Canadian manufacturers reduce trans fat

by Jeff Gelski
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OTTAWA — Canadian food manufacturers, including cookie and cracker makers, have reduced the amount of trans fat in their products, according to data released Dec. 20 by a trans-fat monitoring program set up by Health Canada.

In samples of cookies sold at retail, 60% of them met the recommended trans-fat limit of 5% of total fat in 2006, which was up from 33% in 2005. In samples of crackers sold at retail, 85% of them met the same goal in 2006, which was up from 59% in 2005. In pre-packaged foods overall, analyzed products accounted for more than 80% of the market share within that food category.

Foods from restaurants and fast-food establishments were sampled from major chains. French fries and chicken strips/nuggets were sampled in 2006 and 2007. In samples of french fries, 73% met the recommended trans-fat limit of 5% of total fat in 2007, which compared with 0% in 2006. In samples of chicken strips/nuggets, 76% met the goal in 2007, which compared with 29% in 2006.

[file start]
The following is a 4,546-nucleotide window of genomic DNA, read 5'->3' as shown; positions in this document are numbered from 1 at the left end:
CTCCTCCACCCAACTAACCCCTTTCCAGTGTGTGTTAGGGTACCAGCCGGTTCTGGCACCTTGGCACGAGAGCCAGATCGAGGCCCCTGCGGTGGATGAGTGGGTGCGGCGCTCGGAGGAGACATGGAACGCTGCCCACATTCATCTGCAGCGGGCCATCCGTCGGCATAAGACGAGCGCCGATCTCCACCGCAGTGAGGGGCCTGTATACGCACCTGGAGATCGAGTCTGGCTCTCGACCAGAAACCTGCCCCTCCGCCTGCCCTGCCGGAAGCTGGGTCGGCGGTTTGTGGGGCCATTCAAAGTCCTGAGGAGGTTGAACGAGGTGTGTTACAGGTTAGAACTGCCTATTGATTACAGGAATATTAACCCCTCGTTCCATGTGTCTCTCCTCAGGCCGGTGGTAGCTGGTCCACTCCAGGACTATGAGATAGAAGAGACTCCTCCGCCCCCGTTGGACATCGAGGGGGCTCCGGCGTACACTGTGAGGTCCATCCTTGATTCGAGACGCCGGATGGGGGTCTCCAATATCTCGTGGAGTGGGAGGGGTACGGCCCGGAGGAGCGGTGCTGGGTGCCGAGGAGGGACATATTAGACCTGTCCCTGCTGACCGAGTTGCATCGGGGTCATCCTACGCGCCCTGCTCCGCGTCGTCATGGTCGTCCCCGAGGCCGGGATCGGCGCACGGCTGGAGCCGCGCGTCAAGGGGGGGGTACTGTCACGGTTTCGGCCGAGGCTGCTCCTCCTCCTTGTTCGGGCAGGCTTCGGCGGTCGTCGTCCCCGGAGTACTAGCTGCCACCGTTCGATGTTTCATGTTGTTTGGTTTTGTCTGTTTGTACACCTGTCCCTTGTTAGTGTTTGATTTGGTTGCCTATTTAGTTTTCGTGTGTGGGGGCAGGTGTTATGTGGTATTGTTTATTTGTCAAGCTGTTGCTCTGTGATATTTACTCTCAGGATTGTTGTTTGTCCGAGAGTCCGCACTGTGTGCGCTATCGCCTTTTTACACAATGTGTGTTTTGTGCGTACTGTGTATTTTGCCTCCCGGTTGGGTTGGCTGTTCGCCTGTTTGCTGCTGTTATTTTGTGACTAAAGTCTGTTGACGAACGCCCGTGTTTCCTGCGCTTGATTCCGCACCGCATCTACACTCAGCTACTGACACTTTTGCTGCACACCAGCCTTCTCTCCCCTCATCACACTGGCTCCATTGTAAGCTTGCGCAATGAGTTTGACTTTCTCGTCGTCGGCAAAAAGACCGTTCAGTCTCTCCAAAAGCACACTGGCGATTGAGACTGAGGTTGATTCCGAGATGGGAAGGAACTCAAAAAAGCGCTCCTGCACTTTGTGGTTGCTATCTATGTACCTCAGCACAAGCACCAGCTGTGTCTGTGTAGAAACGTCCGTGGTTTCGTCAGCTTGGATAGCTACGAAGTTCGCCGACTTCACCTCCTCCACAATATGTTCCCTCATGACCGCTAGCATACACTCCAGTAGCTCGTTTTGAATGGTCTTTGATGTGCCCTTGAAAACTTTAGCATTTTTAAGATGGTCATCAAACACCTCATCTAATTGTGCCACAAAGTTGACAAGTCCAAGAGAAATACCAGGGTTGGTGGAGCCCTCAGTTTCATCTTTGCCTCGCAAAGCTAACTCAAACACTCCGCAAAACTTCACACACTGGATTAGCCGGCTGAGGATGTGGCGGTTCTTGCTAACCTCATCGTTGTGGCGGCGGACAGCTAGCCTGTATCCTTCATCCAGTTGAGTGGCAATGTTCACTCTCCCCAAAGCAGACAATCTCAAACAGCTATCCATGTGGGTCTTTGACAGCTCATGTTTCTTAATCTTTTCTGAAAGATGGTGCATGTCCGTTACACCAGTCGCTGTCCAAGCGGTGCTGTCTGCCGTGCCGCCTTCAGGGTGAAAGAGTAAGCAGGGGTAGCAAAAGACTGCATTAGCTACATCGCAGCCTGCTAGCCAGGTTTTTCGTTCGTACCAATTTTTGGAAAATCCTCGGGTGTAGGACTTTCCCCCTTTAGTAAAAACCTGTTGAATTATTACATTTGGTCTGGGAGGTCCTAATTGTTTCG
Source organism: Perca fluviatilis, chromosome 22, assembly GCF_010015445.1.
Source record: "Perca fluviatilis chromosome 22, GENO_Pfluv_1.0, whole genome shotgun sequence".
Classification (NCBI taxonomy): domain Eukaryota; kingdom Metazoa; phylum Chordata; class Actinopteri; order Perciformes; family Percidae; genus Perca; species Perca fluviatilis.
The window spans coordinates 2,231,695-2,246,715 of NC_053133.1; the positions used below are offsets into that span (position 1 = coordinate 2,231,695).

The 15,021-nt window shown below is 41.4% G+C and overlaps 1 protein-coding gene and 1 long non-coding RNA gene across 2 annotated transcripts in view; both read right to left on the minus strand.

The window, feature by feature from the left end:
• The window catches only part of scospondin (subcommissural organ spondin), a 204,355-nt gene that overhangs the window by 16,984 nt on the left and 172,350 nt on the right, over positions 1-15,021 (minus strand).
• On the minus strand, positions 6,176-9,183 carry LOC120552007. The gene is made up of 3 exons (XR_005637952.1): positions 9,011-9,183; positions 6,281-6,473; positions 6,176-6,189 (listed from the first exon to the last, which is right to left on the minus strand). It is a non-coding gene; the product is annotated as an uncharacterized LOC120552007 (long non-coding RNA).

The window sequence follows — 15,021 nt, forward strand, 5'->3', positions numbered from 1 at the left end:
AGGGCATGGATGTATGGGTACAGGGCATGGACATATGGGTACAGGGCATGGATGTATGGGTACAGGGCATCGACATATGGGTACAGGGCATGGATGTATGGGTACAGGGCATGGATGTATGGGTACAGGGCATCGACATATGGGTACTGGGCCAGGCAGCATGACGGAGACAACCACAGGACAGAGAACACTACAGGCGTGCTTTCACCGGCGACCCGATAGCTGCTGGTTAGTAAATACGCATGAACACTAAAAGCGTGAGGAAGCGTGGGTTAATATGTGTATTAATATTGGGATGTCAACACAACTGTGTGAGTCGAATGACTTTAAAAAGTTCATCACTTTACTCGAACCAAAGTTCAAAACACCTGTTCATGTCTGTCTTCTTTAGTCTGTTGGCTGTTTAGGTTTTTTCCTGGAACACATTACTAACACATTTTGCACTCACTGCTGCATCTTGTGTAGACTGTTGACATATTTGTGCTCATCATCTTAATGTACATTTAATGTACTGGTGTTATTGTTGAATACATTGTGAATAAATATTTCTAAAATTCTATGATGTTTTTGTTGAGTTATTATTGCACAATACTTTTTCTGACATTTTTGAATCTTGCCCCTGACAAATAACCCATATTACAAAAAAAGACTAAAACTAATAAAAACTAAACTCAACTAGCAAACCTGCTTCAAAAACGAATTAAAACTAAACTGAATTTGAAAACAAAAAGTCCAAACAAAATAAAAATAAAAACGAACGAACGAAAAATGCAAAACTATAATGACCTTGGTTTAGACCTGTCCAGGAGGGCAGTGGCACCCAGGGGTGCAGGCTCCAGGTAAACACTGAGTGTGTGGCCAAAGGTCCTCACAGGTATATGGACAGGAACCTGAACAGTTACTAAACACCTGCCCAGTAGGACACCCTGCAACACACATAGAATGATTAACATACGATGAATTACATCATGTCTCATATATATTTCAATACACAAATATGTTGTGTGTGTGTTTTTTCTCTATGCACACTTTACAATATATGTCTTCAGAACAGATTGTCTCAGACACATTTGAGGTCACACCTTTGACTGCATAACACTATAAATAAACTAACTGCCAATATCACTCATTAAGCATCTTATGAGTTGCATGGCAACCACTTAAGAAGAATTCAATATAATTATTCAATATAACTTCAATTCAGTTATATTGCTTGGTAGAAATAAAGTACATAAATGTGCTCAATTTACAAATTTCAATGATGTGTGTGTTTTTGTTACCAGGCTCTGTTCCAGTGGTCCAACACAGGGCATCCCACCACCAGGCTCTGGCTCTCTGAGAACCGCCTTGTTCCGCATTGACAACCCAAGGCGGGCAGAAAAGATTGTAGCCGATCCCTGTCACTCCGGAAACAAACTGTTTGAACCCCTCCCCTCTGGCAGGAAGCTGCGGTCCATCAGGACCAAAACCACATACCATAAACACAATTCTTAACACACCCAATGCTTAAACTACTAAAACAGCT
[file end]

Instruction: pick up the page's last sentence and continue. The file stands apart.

"This data shows that in all food categories that were analyzed, there are many successful examples of trans-fat levels being reduced," said Canadian Health Minister Tony Clement. "This is great news, but we still have work to do as some foods continue to have trans-fat levels that are too high."

Health Canada plans to post another set of data in the spring.

"Health Canada’s ongoing monitoring and public release of the results are critical to encouraging industry to make product changes and helping consumers make informed choices on how to avoid trans fats.," said Sally Brown, chief executive officer of the Heart and Stroke Foundation of Canada and co-chair of a trans-fat task force.

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